Sunday, January 15, 2017

DOT clarifies cost of Woodbury project 

Fourteen months since Blooming Grove Supervisor Robert Fromaget first proposed the idea of switching to a ward system for electing council members, the change could become law within the next few weeks.

A consultant from the Benjamin Center at SUNY New Paltz has drawn up a map, dividing the town into six, equal-by-population wards. The public got its first look at the map Jan. 10, and a public hearing is scheduled for 7:30 p.m. Jan. 24. On Friday, Fromaget said the law could be adopted the same night as the public hearing. He has often talked about the ward shift as a way to promote more responsive government.

"I'm elated. I think it's (election by wards) the right thing for this town," Fromaget said Friday. "People need to know who they're voting for." Fromaget said wards will help voters "stop thinking about party and think about what's right for the community."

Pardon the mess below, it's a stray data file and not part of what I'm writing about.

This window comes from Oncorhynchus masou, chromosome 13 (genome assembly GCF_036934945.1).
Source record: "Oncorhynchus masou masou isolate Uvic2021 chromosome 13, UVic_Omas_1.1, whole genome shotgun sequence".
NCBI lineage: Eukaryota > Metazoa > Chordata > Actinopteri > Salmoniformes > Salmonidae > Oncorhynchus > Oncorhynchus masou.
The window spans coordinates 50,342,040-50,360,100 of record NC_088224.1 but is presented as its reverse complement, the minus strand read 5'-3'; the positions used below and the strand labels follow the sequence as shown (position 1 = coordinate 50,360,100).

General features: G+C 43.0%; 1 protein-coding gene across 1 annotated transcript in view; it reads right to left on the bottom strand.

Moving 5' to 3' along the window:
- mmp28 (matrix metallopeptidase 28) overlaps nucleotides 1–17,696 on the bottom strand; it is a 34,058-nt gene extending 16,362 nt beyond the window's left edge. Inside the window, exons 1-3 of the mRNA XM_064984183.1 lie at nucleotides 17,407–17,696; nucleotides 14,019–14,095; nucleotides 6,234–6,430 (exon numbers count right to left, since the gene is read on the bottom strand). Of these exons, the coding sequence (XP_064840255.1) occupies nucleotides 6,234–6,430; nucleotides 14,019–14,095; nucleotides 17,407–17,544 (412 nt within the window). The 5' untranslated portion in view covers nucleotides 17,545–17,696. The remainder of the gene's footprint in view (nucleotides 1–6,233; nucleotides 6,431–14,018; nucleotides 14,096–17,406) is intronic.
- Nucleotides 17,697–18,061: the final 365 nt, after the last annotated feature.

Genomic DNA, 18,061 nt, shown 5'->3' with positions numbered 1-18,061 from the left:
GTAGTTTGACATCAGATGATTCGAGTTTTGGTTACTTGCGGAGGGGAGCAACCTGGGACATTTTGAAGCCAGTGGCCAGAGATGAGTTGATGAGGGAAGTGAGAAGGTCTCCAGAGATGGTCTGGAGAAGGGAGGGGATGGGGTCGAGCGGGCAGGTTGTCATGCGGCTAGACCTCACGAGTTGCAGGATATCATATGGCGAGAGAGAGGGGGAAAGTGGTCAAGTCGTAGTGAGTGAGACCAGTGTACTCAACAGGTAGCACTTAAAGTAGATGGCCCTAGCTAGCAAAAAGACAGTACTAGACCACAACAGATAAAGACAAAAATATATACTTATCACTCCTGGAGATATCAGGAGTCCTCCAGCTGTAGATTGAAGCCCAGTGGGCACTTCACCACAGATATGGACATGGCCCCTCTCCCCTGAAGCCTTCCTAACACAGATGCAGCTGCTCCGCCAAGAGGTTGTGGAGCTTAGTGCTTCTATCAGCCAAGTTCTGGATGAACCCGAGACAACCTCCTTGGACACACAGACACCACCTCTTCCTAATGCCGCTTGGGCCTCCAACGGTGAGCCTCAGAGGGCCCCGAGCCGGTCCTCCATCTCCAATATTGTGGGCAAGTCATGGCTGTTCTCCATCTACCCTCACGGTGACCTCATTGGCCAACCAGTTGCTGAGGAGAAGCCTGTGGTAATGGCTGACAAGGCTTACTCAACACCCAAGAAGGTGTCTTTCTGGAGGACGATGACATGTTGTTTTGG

The town's four council members are currently elected at-large. After the change, the town supervisor will continue to be elected at-large.

In the beginning, a ward system for Blooming Grove faced an uphill battle because Fromaget, a Democrat, leads a Town Board with a 3-2 Republican majority, and many Town Board members were strongly opposed. But a bipartisan group called the Blooming Grove Citizens Committee organized a petition drive to put it on the Nov. 8 ballot. They got 900 signatures, 400 more than needed.

Voters approved the change by a 2-1 margin. Voters also approved a measure to expand the number of council seats by two. After the election, opposition from the Town Board evaporated. Many town residents, speaking at a Jan. 10 session introducing the map, said they supported the change to wards because it would head off the push for housing from Hasidic residents from the Village of Kiryas Joel. The Hasidic village is just to the south of Blooming Grove's Village of South Blooming Grove.

Since the town has a total population of about 18,050, each of the six wards represented in the proposed map outlined at the Jan. 10 session would contain about 3,005 people.


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